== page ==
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Home » LSE celebrates 3rd anniversary with Gonvarri Materials Handling with exponential growth

LSE celebrates 3rd anniversary with Gonvarri Materials Handling with exponential growth

By Eamonn Ryan | All photos by: Logistics Systems Engineering

This year represents the third anniversary of the Exclusive Distributorship for the Sub-Saharan African region, owned by Logistics Systems Engineering (LSE) on behalf of Norwegian company Gonvarri Material Handling (GMH).

During that time the turnover has grown “exponentially” says Fred Albrecht – chief executive officer of LSE. He quantifies that growth as having been 100% year-on-year over the period since the inception of this agreement. The Gonvarri range includes complete Storage Equipment Solutions in steel pallet racking and shelving systems, as well as storage machines (VLMs), semi-automated and automated storage systems.

LSE quantifies its growth as having been 100% year-on-year over the period since the inception of the agreement.
LSE quantifies its growth as having been 100% year-on-year over the period since the inception of the agreement.

At the moment, the Cape Town and Sub-Saharan cross border African market is larger than Gauteng, as the former is the centre of the Cold Chain Sector, as well as being a harbour city. “Our South African business volume used to be 70% Gauteng, 20% Durban and 10% Cape Town – but that has now reversed. Durban has serious issues with its port, as well as past violence and flooding. The result is that South Africa is split where 60% of our business is now occurring in Cape Town, 30% in Gauteng and 10% Durban. On top of that about 40% of our business volume is in Sub-Saharan Africa and although very risky for those unfamiliar to these conditions, a great frontier for LSE.”

Underlying this trend, says Albrecht, has been a move by Cape Farmers to consolidate their distribution in the metropolitan areas closer to the harbour, rather than small-scale on their own farms. “They look to outsource some of their distribution activities, to those with the expertise and infrastructure – hence we don’t just supply the racking, but the entire solution is from LSE: from Product Flow, Supply Chain Design and complete Warehouse Designs.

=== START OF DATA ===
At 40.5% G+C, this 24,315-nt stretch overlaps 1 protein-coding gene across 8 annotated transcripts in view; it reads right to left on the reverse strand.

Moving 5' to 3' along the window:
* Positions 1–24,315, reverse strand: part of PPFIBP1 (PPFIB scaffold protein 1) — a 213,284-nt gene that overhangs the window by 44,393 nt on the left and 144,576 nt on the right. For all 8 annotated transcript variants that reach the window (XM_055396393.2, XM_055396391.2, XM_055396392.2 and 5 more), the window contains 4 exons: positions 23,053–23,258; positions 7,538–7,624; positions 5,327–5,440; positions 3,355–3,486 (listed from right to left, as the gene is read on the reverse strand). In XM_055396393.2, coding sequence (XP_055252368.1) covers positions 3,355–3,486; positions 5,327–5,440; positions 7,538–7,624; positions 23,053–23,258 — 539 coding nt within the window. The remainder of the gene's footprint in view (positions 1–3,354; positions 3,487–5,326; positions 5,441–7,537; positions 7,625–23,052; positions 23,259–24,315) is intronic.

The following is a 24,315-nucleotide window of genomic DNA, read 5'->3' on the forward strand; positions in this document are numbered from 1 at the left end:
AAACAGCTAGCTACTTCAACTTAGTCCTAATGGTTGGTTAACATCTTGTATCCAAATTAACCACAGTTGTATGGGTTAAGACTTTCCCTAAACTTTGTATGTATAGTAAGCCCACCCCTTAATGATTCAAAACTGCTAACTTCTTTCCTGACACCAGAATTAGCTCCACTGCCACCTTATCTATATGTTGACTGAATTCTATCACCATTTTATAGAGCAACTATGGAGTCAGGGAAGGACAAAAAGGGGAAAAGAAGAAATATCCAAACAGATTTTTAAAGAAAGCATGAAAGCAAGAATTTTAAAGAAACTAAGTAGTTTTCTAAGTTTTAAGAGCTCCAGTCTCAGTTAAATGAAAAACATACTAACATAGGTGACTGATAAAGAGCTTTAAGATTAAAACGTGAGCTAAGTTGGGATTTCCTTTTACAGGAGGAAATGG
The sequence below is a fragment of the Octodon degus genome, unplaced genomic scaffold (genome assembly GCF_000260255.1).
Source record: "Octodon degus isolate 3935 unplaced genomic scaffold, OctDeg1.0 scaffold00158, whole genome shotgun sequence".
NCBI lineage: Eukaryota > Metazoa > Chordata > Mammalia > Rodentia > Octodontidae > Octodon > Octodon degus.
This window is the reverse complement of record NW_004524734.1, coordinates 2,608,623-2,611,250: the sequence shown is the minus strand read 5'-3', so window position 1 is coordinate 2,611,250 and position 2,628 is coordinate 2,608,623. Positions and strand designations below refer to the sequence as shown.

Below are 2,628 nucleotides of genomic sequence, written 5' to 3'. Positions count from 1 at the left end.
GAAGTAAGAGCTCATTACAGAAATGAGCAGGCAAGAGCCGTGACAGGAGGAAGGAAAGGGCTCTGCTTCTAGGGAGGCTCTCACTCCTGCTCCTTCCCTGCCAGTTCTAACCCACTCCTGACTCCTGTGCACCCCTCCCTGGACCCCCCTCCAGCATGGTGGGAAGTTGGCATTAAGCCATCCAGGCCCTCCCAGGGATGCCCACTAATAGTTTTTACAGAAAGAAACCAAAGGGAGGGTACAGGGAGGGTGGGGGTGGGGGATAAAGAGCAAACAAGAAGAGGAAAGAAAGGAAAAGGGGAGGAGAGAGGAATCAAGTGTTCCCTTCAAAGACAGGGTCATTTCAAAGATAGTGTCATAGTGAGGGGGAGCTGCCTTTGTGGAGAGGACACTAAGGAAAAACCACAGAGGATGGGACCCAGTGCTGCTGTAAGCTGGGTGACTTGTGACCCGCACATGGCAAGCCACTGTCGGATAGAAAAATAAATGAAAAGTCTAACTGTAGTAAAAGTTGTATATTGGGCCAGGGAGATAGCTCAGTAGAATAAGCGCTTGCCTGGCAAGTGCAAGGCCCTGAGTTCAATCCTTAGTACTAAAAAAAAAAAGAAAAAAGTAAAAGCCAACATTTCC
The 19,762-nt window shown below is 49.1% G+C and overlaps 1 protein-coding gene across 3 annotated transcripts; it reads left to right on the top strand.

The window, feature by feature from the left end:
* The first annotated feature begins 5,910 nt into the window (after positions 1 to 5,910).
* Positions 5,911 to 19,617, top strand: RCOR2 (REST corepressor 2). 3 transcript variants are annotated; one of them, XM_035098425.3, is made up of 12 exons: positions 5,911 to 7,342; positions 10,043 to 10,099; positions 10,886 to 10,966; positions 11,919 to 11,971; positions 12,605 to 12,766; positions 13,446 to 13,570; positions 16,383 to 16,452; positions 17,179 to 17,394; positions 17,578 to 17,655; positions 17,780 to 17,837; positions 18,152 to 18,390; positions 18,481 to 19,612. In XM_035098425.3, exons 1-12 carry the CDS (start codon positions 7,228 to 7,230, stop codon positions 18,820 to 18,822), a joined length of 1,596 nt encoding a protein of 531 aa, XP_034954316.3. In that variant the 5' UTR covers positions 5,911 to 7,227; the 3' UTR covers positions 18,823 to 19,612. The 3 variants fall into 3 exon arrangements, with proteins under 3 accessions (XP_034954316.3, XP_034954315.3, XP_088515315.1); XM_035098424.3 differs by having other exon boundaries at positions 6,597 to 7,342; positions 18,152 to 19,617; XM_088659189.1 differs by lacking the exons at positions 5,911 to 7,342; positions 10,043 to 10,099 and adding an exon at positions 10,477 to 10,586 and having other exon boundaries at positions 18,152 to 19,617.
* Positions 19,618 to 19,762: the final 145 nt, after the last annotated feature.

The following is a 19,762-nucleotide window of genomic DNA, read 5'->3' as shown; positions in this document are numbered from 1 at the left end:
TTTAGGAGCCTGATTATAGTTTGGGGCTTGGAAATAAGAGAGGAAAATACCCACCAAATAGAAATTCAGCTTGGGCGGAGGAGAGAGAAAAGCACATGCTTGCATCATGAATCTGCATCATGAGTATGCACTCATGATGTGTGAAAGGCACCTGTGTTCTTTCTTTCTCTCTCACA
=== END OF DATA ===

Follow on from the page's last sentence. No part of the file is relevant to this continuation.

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Normally, the architect comes afterwards and designs the building around our engineering drawings of the solution that was conceptualised and then engineered. It is always an inside-out approach, and this does not lend itself to just selling a rack.” If a racking supplier only supplies the rack, it remains a commodity sold on price. As a solution, e.g. a Steri, or Pull-Down Chamber Solution, Complex Semi- or Fully Automated Storage Solution, or even End-Of-Line Automation, we aim to gain the lowest OPEX, with a tangible and measurable ROI, remaining conscious why we partnered with the world’s leading refrigeration and energy engineers; which then becomes a bespoke solution for the cold chain supply customers.

Even during Covid, LSE experienced growth and moved to bigger office space, with a 250% footprint increase in 2021, and a larger than ever before warehouse, of which about a third is set aside to be a showroom of our new products, innovations and local and international R&D. It includes semi- and fully automated mobile racking and shelving among others. It is however great that with this growth, LSE has also increased its ability to ‘showcase’ systems in practice, as its greatest ambassadors are the customers using their systems.

Albrecht explains that Gonvarri consists of around 204 different brands, and although many are unrelated to LSE’s core business of storage systems they nonetheless contribute through having one of the largest specialised tube plants in the world, which LSE and its customers benefit from. Of these, around 20 are racking brands. The company has become a dominant force in its sector through a process of rapid mergers and acquisitions (M&A) of those brands. Under this extended agreement between GMH and LSE, exclusive rights have been secured to supply the various brands into Sub-Saharan Africa for the first time. Albrecht says that GMH’s cutting edge products, passion for innovation (particularly in the area of automation) and drive for sustainability have proven to be a perfect match with LSE’s own values and goals.